Sunday, 2 February 2020

One Hour Wargames in the Dark Ages

With the Christmas break a distant memory it was time to get the new gaming season off to a start, and as Anthony had recently acquired a collection of Saxon and Viking toy soldiers made by Expeditionary Force of Singapore we had to give them an airing.  Here's how it went:

We chose to play Fighting Retreat, (scenario 20) from One Hour Wargames by Neil Thomas, which sees a small Viking warband falling back while delaying a larger force of pursuing Saxons, thus allowing the main body of raiders to escape to their longships laden with the plunder.

Above, the raiders have crossed the river and their skirmishers have occupied the woods ready to surprise the Saxons who are just approaching the ford in the river.

Here the mounted raiders are putting distance between themselves and their pursuers while the slower moving footmen, realising that they risk being ridden down, have turned and formed a shieldwall.

We have used this scenario before for a medieval game (OHW link on the right should find it), but this time it played out very differently.  The thing we like best about OHW is that it uses the same basic rule structure for every historical period, but there are subtle changes to how the rules work, within each particular period, to reflect the developments in weaponry and tactical practice as military science evolved.  

The Saxon host cross the river at the ford, cavalry in hot pursuit, followed by fleet footed skirmishers and finally the mass of infantry.

So the basic game is very quick and easy to master, but what intrigues us is testing out the effects of those subtle changes to see how well they reflect the chosen period.  In this case we found the unit movements were much more fluid and less formal than in the medieval period, also the skirmishers of these Dark Ages were much less effective than the bowmen of the later period.  But the most notable difference was the resilience of the infantry formed up in a shieldwall, which was very hard to crack.

The Viking shieldwall braces itself for the impact of the Saxon cavalry, but holds without difficulty. The supporting infantry, following close behind, are forced into a bottleneck created by the ford and don't have enough room to manoeuvre around the melee.  Looks like I didn't think this move through  very well!

The Viking shieldwall has finally broken, but the Saxons have lost their cavalry and time is running out to prevent the raiders escaping, the Saxons surge forward and easily brush aside a unit of skirmishers.

The Saxons form sheildwall and face the remaining Vikings, they realise that the main body of raiders are clean away with the plunder, and that they will be advancing uphill fighting at a they decide to pack up and go home for tea.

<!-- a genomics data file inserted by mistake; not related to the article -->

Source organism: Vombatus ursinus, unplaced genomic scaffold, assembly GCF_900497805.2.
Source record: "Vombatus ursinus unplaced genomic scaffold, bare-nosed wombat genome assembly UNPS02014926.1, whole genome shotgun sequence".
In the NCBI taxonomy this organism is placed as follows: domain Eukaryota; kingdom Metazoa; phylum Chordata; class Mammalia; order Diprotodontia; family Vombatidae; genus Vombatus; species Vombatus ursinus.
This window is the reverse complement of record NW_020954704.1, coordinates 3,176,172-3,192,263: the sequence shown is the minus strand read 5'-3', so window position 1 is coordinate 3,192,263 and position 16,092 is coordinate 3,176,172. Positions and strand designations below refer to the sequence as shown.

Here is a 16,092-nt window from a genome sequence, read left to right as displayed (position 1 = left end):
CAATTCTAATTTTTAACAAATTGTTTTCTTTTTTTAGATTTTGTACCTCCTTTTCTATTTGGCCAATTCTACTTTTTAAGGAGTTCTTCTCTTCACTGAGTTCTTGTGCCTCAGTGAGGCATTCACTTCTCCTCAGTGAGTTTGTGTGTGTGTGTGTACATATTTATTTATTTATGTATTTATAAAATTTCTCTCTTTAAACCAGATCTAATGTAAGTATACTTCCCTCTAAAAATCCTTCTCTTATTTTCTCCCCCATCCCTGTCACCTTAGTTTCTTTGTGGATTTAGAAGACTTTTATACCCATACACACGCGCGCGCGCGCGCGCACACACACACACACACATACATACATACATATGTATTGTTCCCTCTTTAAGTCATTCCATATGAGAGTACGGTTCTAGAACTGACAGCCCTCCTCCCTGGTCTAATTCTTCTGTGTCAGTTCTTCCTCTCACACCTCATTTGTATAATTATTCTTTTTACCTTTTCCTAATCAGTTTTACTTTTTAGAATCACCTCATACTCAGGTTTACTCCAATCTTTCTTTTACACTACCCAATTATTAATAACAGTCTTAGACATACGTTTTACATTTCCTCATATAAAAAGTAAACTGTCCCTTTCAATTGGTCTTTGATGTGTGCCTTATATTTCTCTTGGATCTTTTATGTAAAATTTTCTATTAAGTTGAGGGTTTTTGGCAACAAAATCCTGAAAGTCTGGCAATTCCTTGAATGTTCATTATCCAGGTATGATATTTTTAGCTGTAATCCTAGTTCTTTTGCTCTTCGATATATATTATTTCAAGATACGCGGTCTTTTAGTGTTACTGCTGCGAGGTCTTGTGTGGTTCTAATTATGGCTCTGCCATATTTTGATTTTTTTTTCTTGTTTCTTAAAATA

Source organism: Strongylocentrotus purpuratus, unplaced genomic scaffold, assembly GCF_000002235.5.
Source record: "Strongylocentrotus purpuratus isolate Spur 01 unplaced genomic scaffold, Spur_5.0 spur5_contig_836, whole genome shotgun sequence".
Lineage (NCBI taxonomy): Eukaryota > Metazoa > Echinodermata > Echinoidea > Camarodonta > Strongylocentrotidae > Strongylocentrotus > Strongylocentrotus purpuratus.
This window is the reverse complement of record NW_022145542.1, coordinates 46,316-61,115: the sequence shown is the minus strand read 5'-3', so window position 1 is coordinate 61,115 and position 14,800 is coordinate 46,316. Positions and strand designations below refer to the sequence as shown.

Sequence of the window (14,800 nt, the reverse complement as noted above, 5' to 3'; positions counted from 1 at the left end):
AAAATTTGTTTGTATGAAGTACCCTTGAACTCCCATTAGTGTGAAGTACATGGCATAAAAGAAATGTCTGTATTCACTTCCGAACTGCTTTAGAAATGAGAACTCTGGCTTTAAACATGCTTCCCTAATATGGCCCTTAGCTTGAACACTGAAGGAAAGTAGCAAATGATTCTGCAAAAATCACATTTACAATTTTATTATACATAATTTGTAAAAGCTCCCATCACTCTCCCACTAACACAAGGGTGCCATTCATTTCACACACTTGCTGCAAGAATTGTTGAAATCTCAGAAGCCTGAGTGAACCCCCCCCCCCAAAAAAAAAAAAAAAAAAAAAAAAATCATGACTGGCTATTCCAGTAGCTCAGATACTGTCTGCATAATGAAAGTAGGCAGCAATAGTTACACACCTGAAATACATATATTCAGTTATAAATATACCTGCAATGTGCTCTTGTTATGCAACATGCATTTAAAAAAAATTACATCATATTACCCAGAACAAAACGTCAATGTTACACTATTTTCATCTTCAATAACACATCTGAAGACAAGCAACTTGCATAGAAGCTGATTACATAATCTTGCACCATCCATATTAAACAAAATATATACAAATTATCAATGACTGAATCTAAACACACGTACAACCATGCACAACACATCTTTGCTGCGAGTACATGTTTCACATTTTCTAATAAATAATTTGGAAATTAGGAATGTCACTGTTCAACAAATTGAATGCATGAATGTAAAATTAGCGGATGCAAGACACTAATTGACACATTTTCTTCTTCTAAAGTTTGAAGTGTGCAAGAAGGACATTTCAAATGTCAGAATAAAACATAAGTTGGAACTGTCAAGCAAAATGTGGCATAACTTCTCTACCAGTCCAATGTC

These plastic Expeditionary Force figures are described as 40mm but they are clearly bigger than that, we compared them against my 40mm Elastolin Vikings and they towered over them (should have taken a pic for comparison, sorry about that!).  They come factory painted in the neat flat style you see here, personally I would give them a wash of brown stain (which is what Elastolin used to do) to give them a bit more definition, but they're not my toys so that won't be happening.

Anthony has mounted them on circles of MDF which provides greater stability on the table and also give them more of an "Old school" look.  This is the full range here; cavalry, infantry and archers for both Vikings and Saxon, that's the full extent of the range, shame they didn't extend to Normans but as Expeditionary Force have now moved upscale to 54/60mm figures this may be all we'll ever see from them in this size.

These were the first range issued by Expeditionary Force and were aimed at wargamers, the sculpting is excellent and while the plastic weapons look rather fragile they are in fact very robust.  Just wish we could find some other ranges (plastic or metal) that would compliment them, A Call to Arms Normans are a little too large, while the old Kellogs/Rubinstein "Warriors of the World" figures are about the right size but they are limited to just one Viking and one Norman.  Ho Hum.


  1. I have these figures too Brian and they are great fun. I multi based mine for use with Lion Rampant. I have added to my collection using some Sabre and Sash Viking’s and Normans, which are available through Old Glory Uk. I mixed the Saxons and Vikings together and run them as two dark age Scandinavian armies with knights added . Perhaps another year I could bring mine to Woking for a very big battle. After all, they are very light indeed to carry. I put some pictures of ski mounted conversions I did on my blog ages ago. Hope you enjoy your gaming in this period with these lovely figures.

    1. I remember seeing the ski mounted Vikings on your blog, they're brilliant! We'll have to take a look at the Sabre and Sash figures, thanks for the heads up.

    2. Alan, thanks for your recommendation re Sabre and Sash figures-are they a near perfect fit in terms of height for X-Force figures? Cheers, Anthony.

  2. Brian, thanks once again for a great game and for taking such great photos. I am reminded of the comment you made on the day about OHW rules having you all need to play through different periods without losing the flavour of each era-I couldn't agree more!

    I need to e-mail Scott Lamm of X-Force to ask if he has any plans to extend the Dark Age range, although I know it's sadly unlikely. Sabre and Sash it may well have to be! Cheers, Anthony.